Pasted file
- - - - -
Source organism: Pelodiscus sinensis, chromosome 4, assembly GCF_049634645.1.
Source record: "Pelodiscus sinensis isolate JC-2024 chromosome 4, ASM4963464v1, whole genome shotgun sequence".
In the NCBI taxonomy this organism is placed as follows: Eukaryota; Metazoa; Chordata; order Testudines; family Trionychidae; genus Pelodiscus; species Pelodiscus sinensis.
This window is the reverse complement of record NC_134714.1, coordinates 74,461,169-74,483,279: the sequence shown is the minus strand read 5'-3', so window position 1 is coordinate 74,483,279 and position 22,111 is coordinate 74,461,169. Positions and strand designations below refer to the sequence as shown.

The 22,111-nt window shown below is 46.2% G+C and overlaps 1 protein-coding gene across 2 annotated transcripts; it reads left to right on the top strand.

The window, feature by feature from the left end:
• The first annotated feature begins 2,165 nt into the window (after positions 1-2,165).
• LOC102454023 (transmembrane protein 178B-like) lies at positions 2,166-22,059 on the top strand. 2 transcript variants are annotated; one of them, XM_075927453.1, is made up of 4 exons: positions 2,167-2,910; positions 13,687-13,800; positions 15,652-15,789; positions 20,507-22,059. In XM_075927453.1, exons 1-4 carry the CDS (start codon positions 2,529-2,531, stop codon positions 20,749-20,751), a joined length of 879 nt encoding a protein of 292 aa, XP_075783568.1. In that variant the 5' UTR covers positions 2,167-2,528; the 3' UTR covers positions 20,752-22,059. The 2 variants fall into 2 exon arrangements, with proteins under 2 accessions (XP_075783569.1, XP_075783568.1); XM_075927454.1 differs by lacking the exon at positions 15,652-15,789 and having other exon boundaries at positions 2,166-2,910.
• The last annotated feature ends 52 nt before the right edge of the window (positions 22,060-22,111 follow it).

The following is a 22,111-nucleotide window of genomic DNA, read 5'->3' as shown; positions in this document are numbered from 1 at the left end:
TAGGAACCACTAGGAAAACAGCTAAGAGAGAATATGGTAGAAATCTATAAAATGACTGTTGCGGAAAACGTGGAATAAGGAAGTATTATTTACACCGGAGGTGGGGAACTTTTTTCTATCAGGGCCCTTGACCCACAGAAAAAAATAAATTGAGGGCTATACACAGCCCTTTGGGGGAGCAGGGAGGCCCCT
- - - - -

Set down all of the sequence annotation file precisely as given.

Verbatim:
Source organism: Pelodiscus sinensis, chromosome 4, assembly GCF_049634645.1.
Source record: "Pelodiscus sinensis isolate JC-2024 chromosome 4, ASM4963464v1, whole genome shotgun sequence".
In the NCBI taxonomy this organism is placed as follows: Eukaryota; Metazoa; Chordata; order Testudines; family Trionychidae; genus Pelodiscus; species Pelodiscus sinensis.
This window is the reverse complement of record NC_134714.1, coordinates 74,461,169-74,483,279: the sequence shown is the minus strand read 5'-3', so window position 1 is coordinate 74,483,279 and position 22,111 is coordinate 74,461,169. Positions and strand designations below refer to the sequence as shown.

The 22,111-nt window shown below is 46.2% G+C and overlaps 1 protein-coding gene across 2 annotated transcripts; it reads left to right on the top strand.

The window, feature by feature from the left end:
• The first annotated feature begins 2,165 nt into the window (after positions 1-2,165).
• LOC102454023 (transmembrane protein 178B-like) lies at positions 2,166-22,059 on the top strand. 2 transcript variants are annotated; one of them, XM_075927453.1, is made up of 4 exons: positions 2,167-2,910; positions 13,687-13,800; positions 15,652-15,789; positions 20,507-22,059. In XM_075927453.1, exons 1-4 carry the CDS (start codon positions 2,529-2,531, stop codon positions 20,749-20,751), a joined length of 879 nt encoding a protein of 292 aa, XP_075783568.1. In that variant the 5' UTR covers positions 2,167-2,528; the 3' UTR covers positions 20,752-22,059. The 2 variants fall into 2 exon arrangements, with proteins under 2 accessions (XP_075783569.1, XP_075783568.1); XM_075927454.1 differs by lacking the exon at positions 15,652-15,789 and having other exon boundaries at positions 2,166-2,910.
• The last annotated feature ends 52 nt before the right edge of the window (positions 22,060-22,111 follow it).

The following is a 22,111-nucleotide window of genomic DNA, read 5'->3' as shown; positions in this document are numbered from 1 at the left end:
TAGGAACCACTAGGAAAACAGCTAAGAGAGAATATGGTAGAAATCTATAAAATGACTGTTGCGGAAAACGTGGAATAAGGAAGTATTATTTACACCGGAGGTGGGGAACTTTTTTCTATCAGGGCCCTTGACCCACAGAAAAAAATAAATTGAGGGCTATACACAGCCCTTTGGGGGAGCAGGGAGGCCCCT